The truce between the United States and China on trade war is holding – just barely.
It seems Washington and Beijing are happy to bury the hatchets for the time being. How long this fragile ceasefire will last really depends on what unfolds in the next few weeks as bureaucrats on both sides of divide work at a feverish pace to come up with a deal that is acceptable to both US President Donald Trump and his Chinese counterpart President Xi Jinping.
The past year was full of hostilities and marred with acrimonious tit-for-tat tariff moves between the two top economies of the world. In September Mr Trump imposed fresh tariffs on $200 billion worth of Chinese goods, bringing the total to $250bn since he ratcheted up the trade war with China earlier in the year. China retaliated and imposed duties on $60bn of goods from the US.
Both sides have traded sharp barbs throughout the year with the US warning of further impeding tariffs and Beijing claiming Washington is holding a knife to its throat.
However, Mr Xi finally sat down with Mr Trump in Buenos Aires at the G20 meeting a few weeks ago and both leaders agreed to stop trade hostilities, deciding to hold off on imposing more tariffs for a period of 90 days starting December 1 as they try and negotiate a deal to end the dispute.
Mr Trump in a Saturday tweet said he had a “long and very good call” with his Mr Xi and that “big progress” was being made towards a deal between the two.
The agreement will be “very comprehensive” and will cover “all subjects, areas and points of dispute”, said Mr Trump, who was spending the weekend in Washington.
Mr Xi said both he and Mr Trump hope to push for “stable progress” in US-China relations, and that bilateral ties are now at a vital stage. The pair discussed various international and regional issues, that China supports further talks between the US and North Korea, and hopes for positive results, Bloomberg cited China's Xinhua news agency as saying.
The remarks come as a US delegation prepares to leave for Beijing in a little over a week to hammer out a deal to end the tariff war that is threatening to derail global economic growth and has roiled financial markets.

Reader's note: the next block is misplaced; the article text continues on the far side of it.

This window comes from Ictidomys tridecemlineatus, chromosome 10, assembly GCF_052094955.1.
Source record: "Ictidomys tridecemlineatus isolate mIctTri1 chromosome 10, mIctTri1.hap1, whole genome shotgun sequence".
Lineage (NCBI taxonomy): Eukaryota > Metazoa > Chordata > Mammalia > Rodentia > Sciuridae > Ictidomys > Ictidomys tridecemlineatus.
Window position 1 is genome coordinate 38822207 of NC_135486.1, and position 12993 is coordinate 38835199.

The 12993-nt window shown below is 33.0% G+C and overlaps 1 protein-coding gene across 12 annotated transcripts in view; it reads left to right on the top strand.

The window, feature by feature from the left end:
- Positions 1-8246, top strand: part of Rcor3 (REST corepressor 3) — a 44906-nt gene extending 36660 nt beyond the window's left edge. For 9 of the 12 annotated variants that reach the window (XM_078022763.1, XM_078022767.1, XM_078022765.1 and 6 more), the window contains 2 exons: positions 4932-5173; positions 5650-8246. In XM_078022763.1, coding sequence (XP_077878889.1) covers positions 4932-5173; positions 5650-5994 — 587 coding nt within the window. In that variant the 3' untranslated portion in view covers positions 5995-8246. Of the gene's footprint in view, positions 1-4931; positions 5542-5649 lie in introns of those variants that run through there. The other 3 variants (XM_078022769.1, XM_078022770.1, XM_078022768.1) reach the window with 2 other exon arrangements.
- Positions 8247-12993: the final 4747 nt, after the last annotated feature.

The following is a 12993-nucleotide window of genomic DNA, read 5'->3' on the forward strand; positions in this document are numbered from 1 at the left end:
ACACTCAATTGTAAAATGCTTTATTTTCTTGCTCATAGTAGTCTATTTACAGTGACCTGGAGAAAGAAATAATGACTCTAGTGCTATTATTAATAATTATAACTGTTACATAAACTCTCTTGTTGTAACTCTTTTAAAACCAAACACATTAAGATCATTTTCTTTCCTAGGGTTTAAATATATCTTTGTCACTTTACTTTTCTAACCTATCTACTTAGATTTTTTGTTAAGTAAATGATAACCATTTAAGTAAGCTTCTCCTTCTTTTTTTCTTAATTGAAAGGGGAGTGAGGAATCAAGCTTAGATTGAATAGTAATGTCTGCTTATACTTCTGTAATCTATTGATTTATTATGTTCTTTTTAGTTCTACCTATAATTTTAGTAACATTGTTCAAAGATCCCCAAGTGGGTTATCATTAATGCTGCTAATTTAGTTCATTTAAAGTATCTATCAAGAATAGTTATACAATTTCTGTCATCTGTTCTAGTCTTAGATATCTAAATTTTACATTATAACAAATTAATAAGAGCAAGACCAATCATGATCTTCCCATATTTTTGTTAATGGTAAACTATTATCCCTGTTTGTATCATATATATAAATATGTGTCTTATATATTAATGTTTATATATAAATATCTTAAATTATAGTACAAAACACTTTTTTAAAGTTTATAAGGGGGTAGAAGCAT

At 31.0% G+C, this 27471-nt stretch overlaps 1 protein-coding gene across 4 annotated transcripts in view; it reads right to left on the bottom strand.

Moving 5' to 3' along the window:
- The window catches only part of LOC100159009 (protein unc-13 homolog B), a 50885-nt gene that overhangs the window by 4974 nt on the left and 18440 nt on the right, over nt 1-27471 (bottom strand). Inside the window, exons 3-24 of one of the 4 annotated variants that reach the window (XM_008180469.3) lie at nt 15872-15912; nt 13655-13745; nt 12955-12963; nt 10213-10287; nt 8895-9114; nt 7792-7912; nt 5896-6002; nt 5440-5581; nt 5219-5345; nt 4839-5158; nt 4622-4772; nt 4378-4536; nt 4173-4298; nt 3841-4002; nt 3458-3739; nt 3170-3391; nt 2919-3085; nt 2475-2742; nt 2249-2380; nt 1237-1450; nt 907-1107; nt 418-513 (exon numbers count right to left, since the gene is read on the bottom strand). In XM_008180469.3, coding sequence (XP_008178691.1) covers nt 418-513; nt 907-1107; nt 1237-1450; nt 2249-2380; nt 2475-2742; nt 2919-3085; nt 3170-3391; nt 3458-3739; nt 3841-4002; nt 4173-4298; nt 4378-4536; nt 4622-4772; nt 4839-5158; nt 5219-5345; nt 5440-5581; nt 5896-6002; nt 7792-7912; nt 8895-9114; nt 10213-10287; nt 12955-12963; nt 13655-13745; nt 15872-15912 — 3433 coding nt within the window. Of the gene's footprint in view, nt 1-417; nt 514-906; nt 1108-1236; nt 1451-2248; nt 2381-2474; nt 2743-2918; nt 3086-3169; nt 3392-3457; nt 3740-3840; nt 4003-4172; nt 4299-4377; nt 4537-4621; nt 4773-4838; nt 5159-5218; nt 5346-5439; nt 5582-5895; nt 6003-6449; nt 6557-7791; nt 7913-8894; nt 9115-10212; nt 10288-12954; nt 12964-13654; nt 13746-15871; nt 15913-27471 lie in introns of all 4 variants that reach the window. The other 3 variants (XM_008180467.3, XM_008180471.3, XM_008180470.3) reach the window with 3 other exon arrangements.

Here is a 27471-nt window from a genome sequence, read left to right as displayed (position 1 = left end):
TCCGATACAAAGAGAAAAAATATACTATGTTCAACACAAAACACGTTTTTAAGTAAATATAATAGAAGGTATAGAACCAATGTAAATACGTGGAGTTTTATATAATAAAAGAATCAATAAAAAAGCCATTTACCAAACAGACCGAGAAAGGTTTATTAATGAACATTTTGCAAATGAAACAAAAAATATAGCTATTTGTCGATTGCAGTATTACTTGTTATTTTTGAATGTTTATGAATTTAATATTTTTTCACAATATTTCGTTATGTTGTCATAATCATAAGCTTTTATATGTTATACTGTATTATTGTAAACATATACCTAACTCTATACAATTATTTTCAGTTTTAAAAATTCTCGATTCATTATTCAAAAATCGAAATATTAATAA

What the chances are of US Trade Representative Robert Lighthizer securing a deal that is sellable to Mr Trump is anybody’s guess. However, with the equity markets, which Mr Trump considers a yardstick of his success, on the slide and US government shutdown entering the second week over his demand for funding to build a US-Mexico border wall, he needs some good news and fast.
Although the US has also been at logger-heads with its neighbours Canada and Mexico and its trading partners in the European Union over imports into the US including timber aluminium and steel, the row between the US and China is by far the biggest factor casting a pall of gloom over broader global economic growth.
Already, the International Monetary Fund has cut its global economic forecast for this year and next, the first downgrade since July 2016, due to strained trade ties between the two nations. The fund in October released a downbeat outlook as central bankers and government officials gathered at the annual IMF and World Bank meetings in Bali. The global economy will now grow 3.7 per cent in 2018 and 2019, 0.2 percentage points lower than the fund’s July forecast, and at the same pace of 2017.
The vulnerabilities in emerging market economies, rising interest rates, sluggish growth in the Eurozone, and growing American protectionism are also painting a darker picture for the global growth over the next year and beyond. However, the question remains how all these factors will impact the hydrocarbon-rich Middle East, especially the six-member economic block of GCC, which accounts for about a third of the proven global crude reserves and is net exporter of the commodity.